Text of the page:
Pastor Mark, if you’re reading this — you are losing us. Forget about the “haters.” We ain’t them. We are the ones who love you, who want to see you succeed and prevail. And we won’t stop, no matter what tribe you’re in or which conference stage you take. But we want you to take responsibility for your actions and your attitude. It does not commend grace. We want you to walk in repentance. We want you to seek the way of Christ in more humility, to drop the image and the posturing, and remind us of what drew us to you in the first place: the fame of Christ’s name, not the protection of your own. What would the truth of the gospel have you do? What would adorn the gospel? What would make Jesus look big? I believe it would be a reversal of the trajectory of pride you have been on. I’m asking you to turn around and show us why we were so drawn to you in the beginning. I’m asking you to show us Jesus. He has become lost in your shadow.
I had an idea! What if I rebrand this site Reformed People and make it the gossip rag, the tabloid, of the Reformed world? This much is true: I would never run out of people to discuss and evaluate. Just last week I received emails or phone calls concerning at least five open and active people issues, celebrity issues, that I could write about. And those are only the ones I can remember a week later. I won’t rebrand, of course, but the point is, there could be a site dedicated only to gossip and people news that concerns our little corner of the Christian world. Worst of all, I think people might actually read it.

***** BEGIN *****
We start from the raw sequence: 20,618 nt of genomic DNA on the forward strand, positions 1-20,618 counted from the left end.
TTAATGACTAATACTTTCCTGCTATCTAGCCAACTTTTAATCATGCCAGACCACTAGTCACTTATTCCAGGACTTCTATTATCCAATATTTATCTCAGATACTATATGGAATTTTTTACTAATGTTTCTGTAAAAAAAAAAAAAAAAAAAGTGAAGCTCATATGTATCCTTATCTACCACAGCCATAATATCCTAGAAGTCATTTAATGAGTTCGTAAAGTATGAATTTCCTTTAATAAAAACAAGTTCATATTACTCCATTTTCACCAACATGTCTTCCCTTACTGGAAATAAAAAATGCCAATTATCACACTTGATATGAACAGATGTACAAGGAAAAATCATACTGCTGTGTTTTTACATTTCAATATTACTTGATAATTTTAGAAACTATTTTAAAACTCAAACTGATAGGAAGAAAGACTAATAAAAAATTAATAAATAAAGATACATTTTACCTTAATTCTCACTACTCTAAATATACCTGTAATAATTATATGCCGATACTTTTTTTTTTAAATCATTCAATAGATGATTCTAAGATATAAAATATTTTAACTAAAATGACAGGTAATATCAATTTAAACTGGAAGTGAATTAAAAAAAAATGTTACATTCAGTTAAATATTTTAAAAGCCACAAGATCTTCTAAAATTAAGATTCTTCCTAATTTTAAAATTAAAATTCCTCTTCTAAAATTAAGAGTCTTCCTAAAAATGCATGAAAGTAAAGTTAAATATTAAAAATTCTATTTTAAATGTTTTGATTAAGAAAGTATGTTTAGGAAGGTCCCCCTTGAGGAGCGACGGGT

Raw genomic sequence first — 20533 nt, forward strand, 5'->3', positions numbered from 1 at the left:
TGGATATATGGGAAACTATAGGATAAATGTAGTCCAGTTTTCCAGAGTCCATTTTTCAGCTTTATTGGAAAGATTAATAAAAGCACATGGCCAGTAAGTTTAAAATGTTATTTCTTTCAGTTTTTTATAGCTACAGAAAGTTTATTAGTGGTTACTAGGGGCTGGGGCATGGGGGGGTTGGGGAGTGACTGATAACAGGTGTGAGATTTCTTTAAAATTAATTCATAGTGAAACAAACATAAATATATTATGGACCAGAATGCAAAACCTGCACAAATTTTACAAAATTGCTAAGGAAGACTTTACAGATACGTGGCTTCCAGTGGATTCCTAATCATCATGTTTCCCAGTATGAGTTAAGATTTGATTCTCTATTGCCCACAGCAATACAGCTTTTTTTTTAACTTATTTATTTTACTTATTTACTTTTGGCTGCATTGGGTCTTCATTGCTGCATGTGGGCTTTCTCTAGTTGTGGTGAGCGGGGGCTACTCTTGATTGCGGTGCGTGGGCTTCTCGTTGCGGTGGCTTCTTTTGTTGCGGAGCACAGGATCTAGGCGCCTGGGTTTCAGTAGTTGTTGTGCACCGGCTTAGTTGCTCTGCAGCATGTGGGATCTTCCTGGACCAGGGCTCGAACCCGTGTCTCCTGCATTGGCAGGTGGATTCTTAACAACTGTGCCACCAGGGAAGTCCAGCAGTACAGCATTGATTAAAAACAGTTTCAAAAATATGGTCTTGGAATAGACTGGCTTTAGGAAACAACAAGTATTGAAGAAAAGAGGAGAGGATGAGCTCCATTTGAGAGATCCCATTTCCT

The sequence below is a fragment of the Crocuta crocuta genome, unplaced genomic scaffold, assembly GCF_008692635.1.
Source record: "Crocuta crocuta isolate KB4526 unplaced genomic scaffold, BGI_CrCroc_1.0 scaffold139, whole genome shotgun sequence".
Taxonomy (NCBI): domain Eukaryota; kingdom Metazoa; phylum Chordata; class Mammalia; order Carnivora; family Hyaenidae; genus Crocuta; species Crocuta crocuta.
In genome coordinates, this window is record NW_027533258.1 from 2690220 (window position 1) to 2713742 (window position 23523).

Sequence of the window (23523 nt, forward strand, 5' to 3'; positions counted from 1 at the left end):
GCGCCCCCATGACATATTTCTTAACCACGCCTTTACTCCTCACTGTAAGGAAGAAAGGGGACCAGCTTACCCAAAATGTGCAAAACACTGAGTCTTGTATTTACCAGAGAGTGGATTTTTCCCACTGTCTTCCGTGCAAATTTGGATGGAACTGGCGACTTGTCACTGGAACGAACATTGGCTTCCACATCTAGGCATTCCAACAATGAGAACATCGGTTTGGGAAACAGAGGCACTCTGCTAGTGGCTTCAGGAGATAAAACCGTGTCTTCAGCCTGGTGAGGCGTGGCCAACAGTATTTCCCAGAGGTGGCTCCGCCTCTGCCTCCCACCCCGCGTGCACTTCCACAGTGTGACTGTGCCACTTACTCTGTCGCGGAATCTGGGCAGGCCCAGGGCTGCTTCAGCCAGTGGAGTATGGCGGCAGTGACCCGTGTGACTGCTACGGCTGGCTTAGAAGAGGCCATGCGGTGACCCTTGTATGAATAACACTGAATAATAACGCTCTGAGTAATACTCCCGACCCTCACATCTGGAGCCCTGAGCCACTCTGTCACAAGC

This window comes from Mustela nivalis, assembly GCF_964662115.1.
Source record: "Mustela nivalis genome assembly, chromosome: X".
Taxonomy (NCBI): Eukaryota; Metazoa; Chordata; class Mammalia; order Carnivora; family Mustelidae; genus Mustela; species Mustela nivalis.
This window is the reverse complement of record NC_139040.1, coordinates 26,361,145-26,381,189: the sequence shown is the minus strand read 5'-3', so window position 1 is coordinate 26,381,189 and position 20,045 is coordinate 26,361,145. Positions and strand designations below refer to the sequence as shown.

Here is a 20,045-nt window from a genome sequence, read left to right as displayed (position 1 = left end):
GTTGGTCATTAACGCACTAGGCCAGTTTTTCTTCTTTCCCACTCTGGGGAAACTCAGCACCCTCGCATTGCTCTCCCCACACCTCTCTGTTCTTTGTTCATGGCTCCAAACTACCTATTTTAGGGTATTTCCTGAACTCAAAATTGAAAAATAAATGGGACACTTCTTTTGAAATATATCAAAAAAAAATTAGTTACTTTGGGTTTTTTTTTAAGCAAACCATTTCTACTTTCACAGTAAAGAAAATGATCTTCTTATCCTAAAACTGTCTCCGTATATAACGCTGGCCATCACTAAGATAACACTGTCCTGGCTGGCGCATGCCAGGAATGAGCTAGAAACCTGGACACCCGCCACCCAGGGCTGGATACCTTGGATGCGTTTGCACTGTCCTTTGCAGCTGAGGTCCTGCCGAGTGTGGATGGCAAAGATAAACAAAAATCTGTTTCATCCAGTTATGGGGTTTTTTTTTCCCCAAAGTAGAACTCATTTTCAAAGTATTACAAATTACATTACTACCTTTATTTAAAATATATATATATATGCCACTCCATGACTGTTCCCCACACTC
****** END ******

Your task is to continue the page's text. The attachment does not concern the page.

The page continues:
What must we leave behind if we are to follow Christ?
The simplest answer is that we must leave behind idolatry. That’s the very first commandment—you shall have no other gods before me. They don’t have to be obvious representations of the divine; they don’t have to be stone or wood or marble. There are all sorts of gods: education, athletics, marriage, choice, power, self-expression, beauty, achievement. Whatever you give your whole life for, there’s your idol.
“Everybody’s opinion is valid,” said the teacher as she parroted the curriculum. It was one of those happy-feely Monday’s where the school was trying to help us love one another, accept differences, and play nice. We likely would have sang Kumbaya if it wasn’t so offensive to the atheists.
One of my wise-cracking friends asked what I thought was a pretty solid question. “What if my opinion is that no other opinion is valid?”
I don’t remember her answer. And I didn’t really care, nor did the kid asking the question. We just wanted to laugh. But I actually think that he had a good point. What if everybody’s opinion really isn’t valid?